Immediately adjacent to the objective 9 is a diaphragm or shutter 10 serving as a means for regulating the intensity of the printing light in the optical path. The shutter 10 may take on different forms but, for the sake of simplicity, is here shown as a twin-bladed shutter with two blades or vanes 10a,10b. The blades 10a,10b are connected to a motor 11 via a shaft 10c, and the motor 11 functions to move the blades 10a,10b into respective positions determined by the control unit 4.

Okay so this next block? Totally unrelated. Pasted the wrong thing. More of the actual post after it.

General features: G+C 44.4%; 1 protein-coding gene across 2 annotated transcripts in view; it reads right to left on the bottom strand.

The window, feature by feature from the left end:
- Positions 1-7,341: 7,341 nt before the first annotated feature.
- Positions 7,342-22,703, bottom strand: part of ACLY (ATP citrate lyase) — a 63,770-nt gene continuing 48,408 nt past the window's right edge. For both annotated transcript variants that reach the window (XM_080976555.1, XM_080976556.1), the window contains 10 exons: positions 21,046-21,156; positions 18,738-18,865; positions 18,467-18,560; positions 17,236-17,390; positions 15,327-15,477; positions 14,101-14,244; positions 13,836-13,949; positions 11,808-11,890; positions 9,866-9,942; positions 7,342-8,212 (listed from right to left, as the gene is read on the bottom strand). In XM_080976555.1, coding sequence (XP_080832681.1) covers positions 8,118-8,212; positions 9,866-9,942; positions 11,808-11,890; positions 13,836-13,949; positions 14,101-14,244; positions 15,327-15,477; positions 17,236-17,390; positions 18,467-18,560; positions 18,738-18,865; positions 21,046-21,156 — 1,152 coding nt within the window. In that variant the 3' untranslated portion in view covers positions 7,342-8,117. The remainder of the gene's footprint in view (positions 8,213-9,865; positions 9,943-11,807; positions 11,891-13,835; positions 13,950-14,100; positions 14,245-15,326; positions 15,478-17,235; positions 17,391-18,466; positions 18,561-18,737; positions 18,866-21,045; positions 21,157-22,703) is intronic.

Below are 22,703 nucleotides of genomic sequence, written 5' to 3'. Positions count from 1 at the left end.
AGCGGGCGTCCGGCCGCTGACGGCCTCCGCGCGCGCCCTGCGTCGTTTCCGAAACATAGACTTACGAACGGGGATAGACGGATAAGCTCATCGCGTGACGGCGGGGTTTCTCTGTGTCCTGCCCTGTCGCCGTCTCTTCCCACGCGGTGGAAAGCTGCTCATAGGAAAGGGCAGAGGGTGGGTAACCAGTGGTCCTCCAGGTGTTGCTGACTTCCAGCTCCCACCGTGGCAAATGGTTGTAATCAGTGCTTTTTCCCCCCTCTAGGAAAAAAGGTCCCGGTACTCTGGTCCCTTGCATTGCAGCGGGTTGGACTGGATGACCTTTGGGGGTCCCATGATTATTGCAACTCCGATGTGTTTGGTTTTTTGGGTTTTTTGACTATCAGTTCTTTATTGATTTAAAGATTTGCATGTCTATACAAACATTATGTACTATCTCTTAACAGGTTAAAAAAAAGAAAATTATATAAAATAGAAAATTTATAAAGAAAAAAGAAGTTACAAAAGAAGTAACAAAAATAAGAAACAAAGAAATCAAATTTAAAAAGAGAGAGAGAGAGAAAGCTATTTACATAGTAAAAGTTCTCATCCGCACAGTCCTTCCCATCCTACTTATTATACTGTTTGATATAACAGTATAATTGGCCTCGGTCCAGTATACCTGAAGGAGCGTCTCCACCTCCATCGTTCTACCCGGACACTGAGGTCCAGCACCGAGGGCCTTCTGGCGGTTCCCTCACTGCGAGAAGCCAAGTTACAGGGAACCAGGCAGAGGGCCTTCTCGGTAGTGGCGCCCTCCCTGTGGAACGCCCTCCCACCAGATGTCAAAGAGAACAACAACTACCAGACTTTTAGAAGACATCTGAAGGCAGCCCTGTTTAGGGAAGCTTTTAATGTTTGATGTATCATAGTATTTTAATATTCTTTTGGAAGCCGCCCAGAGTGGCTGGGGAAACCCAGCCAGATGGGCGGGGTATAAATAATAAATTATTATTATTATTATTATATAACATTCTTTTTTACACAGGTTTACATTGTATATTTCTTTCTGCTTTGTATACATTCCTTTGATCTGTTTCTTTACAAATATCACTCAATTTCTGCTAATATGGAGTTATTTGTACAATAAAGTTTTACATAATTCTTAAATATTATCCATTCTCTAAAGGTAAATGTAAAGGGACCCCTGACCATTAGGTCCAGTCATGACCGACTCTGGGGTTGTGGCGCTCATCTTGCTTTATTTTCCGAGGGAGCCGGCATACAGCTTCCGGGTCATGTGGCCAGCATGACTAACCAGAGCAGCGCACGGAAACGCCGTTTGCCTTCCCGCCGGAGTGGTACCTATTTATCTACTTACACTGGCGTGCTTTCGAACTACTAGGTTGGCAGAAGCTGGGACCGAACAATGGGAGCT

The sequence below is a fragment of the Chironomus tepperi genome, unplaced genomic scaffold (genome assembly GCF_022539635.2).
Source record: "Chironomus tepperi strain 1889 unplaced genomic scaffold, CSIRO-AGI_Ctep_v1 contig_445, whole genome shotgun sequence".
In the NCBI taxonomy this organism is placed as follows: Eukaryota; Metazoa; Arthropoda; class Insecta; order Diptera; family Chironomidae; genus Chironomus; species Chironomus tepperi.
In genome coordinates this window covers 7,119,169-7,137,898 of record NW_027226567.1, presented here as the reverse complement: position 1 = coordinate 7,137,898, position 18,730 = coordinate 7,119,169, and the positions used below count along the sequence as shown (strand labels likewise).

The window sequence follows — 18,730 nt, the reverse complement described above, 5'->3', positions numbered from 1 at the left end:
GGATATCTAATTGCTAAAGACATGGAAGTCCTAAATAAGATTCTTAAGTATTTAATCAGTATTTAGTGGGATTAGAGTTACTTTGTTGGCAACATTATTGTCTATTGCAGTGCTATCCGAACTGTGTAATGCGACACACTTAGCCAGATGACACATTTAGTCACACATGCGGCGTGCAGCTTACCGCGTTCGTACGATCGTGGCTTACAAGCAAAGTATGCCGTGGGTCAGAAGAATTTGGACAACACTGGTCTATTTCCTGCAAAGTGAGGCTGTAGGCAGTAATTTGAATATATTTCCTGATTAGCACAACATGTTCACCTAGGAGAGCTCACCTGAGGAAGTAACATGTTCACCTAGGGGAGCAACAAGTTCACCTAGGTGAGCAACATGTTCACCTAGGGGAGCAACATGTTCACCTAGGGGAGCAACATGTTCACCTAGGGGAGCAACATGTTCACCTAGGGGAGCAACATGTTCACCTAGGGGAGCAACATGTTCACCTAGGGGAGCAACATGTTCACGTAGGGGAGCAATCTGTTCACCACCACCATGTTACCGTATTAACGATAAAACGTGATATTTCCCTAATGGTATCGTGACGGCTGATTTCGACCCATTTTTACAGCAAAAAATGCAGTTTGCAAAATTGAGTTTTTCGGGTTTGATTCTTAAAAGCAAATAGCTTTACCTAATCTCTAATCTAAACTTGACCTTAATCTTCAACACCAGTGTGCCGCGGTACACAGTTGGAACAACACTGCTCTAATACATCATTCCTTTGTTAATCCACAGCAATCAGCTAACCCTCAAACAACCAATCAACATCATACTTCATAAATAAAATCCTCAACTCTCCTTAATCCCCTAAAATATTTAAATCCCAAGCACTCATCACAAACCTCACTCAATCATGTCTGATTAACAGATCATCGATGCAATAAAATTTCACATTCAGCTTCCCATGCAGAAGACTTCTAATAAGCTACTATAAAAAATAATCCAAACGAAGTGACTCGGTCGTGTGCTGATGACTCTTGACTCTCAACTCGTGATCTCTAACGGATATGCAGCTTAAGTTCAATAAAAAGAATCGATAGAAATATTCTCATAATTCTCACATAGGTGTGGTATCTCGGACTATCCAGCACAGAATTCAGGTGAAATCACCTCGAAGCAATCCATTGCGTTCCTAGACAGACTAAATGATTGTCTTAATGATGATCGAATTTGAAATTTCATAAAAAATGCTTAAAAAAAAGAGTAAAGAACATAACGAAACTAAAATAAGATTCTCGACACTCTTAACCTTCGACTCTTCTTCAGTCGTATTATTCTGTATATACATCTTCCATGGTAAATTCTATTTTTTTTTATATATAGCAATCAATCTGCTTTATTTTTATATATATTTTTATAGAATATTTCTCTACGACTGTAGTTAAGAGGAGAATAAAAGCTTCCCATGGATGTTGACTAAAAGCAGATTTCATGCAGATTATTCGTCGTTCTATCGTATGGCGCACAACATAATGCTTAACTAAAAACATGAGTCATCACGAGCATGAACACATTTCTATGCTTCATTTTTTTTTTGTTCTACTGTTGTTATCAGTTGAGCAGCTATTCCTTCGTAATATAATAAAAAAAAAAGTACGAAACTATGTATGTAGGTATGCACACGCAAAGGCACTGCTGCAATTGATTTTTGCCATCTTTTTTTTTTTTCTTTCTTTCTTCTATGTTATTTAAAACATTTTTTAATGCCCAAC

FIG. 2 illustrates an emission spectrum for the phosphor on the screen 8a of the cathode ray tube of FIG. 1. The abscissa in FIG. 2 represents the wavelength of the phosphor emissions, i.e., the wavelength of the light emitted by the phosphor, in nanometers (nm) over the wavelength range of 370 to 720 nm while the ordinate represents, in percent, the intensity of an emission, or the magnitude of an emission peak, relative to the intensity of the strongest emission of the phosphor. The phosphor employed in the cathode ray tube 8 is a rare earth phosphor which emits strongly in the red region of the spectrum and weakly in the blue and green regions of the spectrum. Such phosphors are frequently marketed under the designations P 22 R and P 56. The intensities of the emissions in the blue and green regions of the spectrum are at most one-thirtieth of the intensity in the red region, and the emission peaks in the blue and green regions are not shown on conventional data sheets.